California Republicans Ponder Their Darkest Hour

Orange County, once solid conservative turf, has flipped completely blue.

A full 11 days after the polls closed in California, the Associated Press has called the 39th House district for Democrat Gil Cisneros, who snatched a narrow victory from his Republican rival, Young Kim. The night before, news broke that Katie Porter, an Elizabeth Warren acolyte, had unseated two-term Republican Rep. Mimi Walters, who ran as an unabashed supporter of President Trump and his most controversial policies.

That the state’s last two outstanding seats fell to Democrats means not a single Republican will be representing any portion of historically conservative Orange County, California. Call them whatever you want—a blue wave, squall, tsunami, blizzard, hurricane, comeuppance, etc, etc—the results represent a major shift: Until November 2016, the OC hadn’t voted in favor of a Democrat for president since 1936. Now there’s no red in sight.

See?

In January 2017, less than two weeks after President Donald Trump took office, the Democratic Congressional Campaign Committee released a list of 61 Republican-held House districts it planned to target in the 2018 midterm elections. Of those, seven were California districts with Republican representatives where Hillary Clinton had beat Trump in the 2016 election. This list—later expanded to 10 districts—was seen as critical to Democratic hopes of flipping the House. “It’s a pretty aggressive battleground map,” Drew Godinich, a DCCC spokesman, told me earlier this year. “It’s a recognition of the importance of these California races to taking back the majority.” If there was going to be a blue wave, it would have to roll through California.

On election night, that proved not to be the case. The Democrats had clearly taken control of the House before the polls even closed in California. Only now do we see the scope of the Democrats’ efforts, turning six of the original seven targets blue, and making other major gains throughout the state—sometimes even when they lost.

“The California Republican Party isn’t salvageable at this time. The Grand Old Party is dead—partly because it has failed to separate itself from today’s toxic, national brand of Republican politics,” Kristin Olsen, a Stanislaus County supervisor and former Republican leader in the state Assembly, wrote in CALmatters on Tuesday, before it was entirely clear just how poorly the Republicans would perform. “Republican principles used to be about helping other people…We welcomed people from all over the world who sought to live the American Dream and contribute to the economy and society,” she wrote. “Unfortunately, tragically, that is not the Republican Party promoted by President Donald Trump and his brand of national politics today. We have lost our way.”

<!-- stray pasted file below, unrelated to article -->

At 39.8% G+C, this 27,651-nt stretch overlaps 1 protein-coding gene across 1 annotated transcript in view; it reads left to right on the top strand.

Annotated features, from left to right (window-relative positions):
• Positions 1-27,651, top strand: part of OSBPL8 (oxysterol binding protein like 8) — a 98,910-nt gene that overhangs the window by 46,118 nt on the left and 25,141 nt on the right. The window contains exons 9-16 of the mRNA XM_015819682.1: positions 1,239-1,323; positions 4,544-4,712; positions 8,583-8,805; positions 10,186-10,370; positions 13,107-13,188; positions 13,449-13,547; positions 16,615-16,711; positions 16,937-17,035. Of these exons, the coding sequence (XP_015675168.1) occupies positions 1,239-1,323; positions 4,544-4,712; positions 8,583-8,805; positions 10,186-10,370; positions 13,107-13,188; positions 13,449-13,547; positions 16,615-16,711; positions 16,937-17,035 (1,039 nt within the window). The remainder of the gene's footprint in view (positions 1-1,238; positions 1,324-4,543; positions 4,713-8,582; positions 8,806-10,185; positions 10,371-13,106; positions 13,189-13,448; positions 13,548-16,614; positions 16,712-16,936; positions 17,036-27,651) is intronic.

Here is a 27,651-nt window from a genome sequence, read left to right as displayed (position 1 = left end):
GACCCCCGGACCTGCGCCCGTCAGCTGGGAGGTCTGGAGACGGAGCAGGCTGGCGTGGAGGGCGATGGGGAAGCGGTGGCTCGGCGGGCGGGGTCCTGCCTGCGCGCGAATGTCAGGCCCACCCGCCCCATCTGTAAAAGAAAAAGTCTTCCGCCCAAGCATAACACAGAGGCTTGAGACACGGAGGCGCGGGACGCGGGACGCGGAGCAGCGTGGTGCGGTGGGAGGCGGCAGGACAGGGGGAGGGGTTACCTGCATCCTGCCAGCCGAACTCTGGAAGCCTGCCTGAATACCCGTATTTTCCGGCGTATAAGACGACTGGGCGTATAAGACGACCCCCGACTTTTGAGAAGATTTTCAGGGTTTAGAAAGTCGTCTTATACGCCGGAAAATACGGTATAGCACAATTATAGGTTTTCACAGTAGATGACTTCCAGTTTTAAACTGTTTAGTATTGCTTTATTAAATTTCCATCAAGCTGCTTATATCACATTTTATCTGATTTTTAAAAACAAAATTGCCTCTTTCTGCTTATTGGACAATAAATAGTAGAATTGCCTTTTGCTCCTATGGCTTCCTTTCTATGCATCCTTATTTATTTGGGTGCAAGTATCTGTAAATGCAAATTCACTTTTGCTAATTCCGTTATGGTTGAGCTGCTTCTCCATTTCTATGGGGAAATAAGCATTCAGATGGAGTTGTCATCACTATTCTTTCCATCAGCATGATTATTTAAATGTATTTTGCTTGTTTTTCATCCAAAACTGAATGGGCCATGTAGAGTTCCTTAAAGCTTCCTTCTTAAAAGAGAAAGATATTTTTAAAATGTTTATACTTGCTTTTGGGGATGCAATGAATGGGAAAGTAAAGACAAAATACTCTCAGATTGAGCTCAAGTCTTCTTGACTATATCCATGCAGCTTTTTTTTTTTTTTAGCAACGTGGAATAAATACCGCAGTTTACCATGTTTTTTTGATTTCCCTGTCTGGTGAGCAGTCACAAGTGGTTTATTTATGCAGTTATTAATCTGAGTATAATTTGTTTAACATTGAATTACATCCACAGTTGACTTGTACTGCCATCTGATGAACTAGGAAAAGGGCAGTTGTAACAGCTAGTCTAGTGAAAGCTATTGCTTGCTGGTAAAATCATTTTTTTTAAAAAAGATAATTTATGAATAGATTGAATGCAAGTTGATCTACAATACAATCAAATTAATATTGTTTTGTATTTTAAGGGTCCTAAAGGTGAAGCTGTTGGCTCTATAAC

As the Republican brand has taken a hit, the party has also had to contend with major demographic shifts in districts they used to win effortlessly. Exhibit A is California’s 49th district, held by Rep. Darrell Issa (R-Calif.), who is stepping down after almost two decades and will be replaced by Democratic victor Mike Levin. The Republican loss of this once-red district was “almost a demographical inevitability,” says Kurt Bardella, a former Issa staffer who’s now a Democrat, the result of changes “that have been happening for a long time now.”

Bardella points out that this trend will continue to plague his former party: “Unless the Republican Party re-calibrates its message and broadens its appeal, they will end up going the way that most of the Republican Party in California has gone—which has really become almost an endangered species.”

Thomas Holyoke, a political science professor at Fresno State University, highlights the race in the 48th district pitting Democrat Harley Rouda against Rep. Dana Rohrabacher, who has represented his Southern California district for nearly three decades. “Rohrabacher’s seat should have been pretty secure,” he says. “California is increasingly becoming a Democrat-dominated state.”

Even in the districts they lost, Democrats made gains in other ways. As my colleague Dave Gilson noted earlier this week, “Democrats in the four races where Republicans retained their seats improved their party’s vote share by an average of 8.9 points.” In his race against Republican Rep. Duncan Hunter (who is under indictment for campaign spending violations), Ammar Campa-Najjar brought in 10 points more than the Democrat who ran in 2016. In the 22nd district, Andrew Janz did 12 points better than his predecessor in his attempt to unseat Republican Rep. Devin Nunes.

“There’s no denying that at a time when the economy is performing, it says a lot that the Republicans couldn’t hold the House,” Bardella says. “With people getting their taxes cut, keeping unemployment below 4 percent, having good GDP growth—traditional hallmark Republican core issues—under the best of circumstances, they couldn’t win. That should be troubling to them.”

The way Olsen, who has been involved with Republican politics her entire adult life, sees it: “If the Republican Party can’t evolve, it may be time for a third party, one that will appeal to disenfranchised voters in the Republican and Democratic parties who long for better representation and a better California for all.”